Capitalizing on the political success of the so-called sanctuary city movement that shields illegal aliens from federal immigration enforcement authorities, gun-rights activists are using the “sanctuary” concept to defend Americans’ constitutionally guaranteed private gun ownership rights.
Some law enforcement officials have vowed to resist anti-gun laws by not enforcing those they consider to be unconstitutional overreaches. Others provide moral support to the resistance effort without doing much in the way of specific action.
This popular movement to reinforce Second Amendment rights has been spurred largely by Democrat-led states’ crackdowns on gun rights that escalated during President Barack Obama’s tenure, including increasingly prevalent so-called red flag laws that allow police or family members to ask courts to temporarily seize an individual’s firearms if the person is deemed a danger to himself or others. Gun-rights activists view red flag laws as arbitrary and as a backdoor means of partially achieving the gun control measures that gun rights opponents actually desire.
Whether framing jurisdictions that protect Second Amendment rights from state or federal encroachment as sanctuaries or havens will be effective in the long run is an open question. The key legal difference between sanctuary jurisdictions for illegal aliens and those for gun owners is that one protects unlawful behavior, while the other protects what the sanctuary proponents say is lawful behavior. Illegal aliens have no constitutional right to be present in the United States, but the right to own firearms is specifically enumerated in the Constitution, although subject to interpretation by the courts.
Taking a page from the left’s playbook, gun-rights activists are promoting what some are calling the “Second Amendment sanctuary county” movement. The movement got a huge boost recently from Illinois, where 64 of the state’s 102 counties have signed on, according to the Chicago Tribune.
Effingham County State’s Attorney Bryan Kibler reportedly came up with the idea of a movement of Illinois counties emulating the sanctuary city movement.
“I said, well, they’re creating sanctuary counties for illegals up in Chicago, why don’t we just steal their word and make Effingham County a sanctuary county for firearms?” Kibler said at a rally.
Effingham County adopted a resolution in 2018 banning FOID, or state firearm owner’s identification, cards, which Second Amendment supporters say are unconstitutional. Illinois residents are required to have a FOID card to possess firearms or ammunition. The cards are issued by Illinois State Police after they conduct a background check on the applicant. There are efforts pending in the state legislature to force FOID applicants to submit to being fingerprinted.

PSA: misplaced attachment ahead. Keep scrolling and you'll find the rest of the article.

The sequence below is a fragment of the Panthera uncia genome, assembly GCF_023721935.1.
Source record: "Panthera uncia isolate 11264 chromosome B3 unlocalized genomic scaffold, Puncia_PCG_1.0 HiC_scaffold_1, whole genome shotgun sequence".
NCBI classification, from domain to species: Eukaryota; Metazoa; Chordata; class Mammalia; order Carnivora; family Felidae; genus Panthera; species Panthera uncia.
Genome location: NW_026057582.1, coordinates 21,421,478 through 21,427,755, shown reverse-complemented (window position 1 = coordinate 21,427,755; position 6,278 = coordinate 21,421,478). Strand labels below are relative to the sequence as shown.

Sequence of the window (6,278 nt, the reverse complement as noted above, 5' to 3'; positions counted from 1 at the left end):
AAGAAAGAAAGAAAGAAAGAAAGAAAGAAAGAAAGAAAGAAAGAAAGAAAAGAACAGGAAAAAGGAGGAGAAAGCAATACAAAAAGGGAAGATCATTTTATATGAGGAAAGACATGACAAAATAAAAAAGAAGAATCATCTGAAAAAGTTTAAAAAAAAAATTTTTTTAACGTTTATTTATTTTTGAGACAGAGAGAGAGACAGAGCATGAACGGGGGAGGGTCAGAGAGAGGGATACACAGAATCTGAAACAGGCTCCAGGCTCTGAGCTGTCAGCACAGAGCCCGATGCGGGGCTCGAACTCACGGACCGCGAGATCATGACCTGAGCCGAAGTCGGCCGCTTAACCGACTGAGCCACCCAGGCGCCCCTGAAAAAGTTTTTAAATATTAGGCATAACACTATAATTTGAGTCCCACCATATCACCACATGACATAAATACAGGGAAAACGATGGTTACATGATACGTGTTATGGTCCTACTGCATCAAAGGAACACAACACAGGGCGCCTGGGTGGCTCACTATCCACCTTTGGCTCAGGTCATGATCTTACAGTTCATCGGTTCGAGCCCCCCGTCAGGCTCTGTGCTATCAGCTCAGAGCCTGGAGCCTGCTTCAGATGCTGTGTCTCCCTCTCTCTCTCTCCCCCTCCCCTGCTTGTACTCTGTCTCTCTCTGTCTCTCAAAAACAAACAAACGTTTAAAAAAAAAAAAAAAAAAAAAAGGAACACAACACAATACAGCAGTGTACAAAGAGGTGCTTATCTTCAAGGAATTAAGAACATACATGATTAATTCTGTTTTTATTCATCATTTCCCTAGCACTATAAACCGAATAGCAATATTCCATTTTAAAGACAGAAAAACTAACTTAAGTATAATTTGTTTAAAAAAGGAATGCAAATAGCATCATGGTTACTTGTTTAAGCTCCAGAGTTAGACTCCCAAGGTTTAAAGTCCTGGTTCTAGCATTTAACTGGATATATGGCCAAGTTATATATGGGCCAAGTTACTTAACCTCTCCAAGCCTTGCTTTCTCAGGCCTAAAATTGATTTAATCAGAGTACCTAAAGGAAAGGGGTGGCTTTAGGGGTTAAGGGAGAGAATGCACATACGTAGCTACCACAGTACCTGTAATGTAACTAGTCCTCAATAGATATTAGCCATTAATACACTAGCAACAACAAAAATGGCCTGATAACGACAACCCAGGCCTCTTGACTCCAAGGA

Effingham’s resolution also declared that proposals to raise the minimum age for gun ownership to 21, and ban specific weapons, bump stocks, and body armor were unconstitutional. The resolution asked state lawmakers to “cease further actions restricting the right of the people to keep and bear arms” and demanded that the governor veto any such bills.
Monroe County, Illinois, Sheriff Neal Rohlfing supports the Second Amendment sanctuary movement.
“We in law enforcement can’t assign police to families for personal protection and I think that’s what the Second Amendment is all about—personal protection for yourself and your loved ones,” Rohlfing said.
More than two dozen counties in Colorado have vowed to resist the state’s red flag law, which makes it relatively easy to take a gun owner’s firearms away. The gun-removal petition can reportedly be filed by telephone or in person and the filer doesn’t have to provide his or her address or even be a resident of Colorado.
Those counties approved resolutions supporting their sheriffs “in the exercise of his sound discretion to not enforce against any citizen an unconstitutional firearms law,” and vowing not to appropriate taxpayer funds to construct storage facilities for guns seized by police.
Democratic Colorado Attorney General Phil Weise, who supports the red flag law, said local law enforcement officials should resign if they won’t enforce it.
El Paso County, Colorado, Sheriff Bill Elder said he would “vigorously challenge the constitutionality” of the bill and “protect the Second, Fourth, Fourteenth, and Fifteenth amendment rights of all lawful gun owners in the state, and not just in El Paso County.”
Legislation committing jurisdictions to resist what they deem to be overbroad federal and state gun measures has been adopted or is reportedly under consideration in jurisdictions in Maryland, Nevada, New Mexico, New York, North Carolina, Oregon, and Washington.
Three states seem to have anticipated the recent revival of the gun control movement.
Alaska was apparently the first state to act, enacting HB 69 in 2013. It prohibited state and municipal agencies “from using assets to implement or aid in the implementation of the requirements of certain federal statutes, regulations, rules, and orders that are applied to infringe on a person’s right to bear arms or right to due process.”
Idaho enacted legislation in 2014 nullifying future federal gun laws by forbidding the state from enforcing such federal laws related to personal firearms, accessories, and ammunition.
In 2014 Kansas enacted the Second Amendment Protection Act which declares any “act, law, treaty, order, rule or regulation of the government of the United States which violates” the Second Amendment to be “null, void and unenforceable in the state of Kansas.”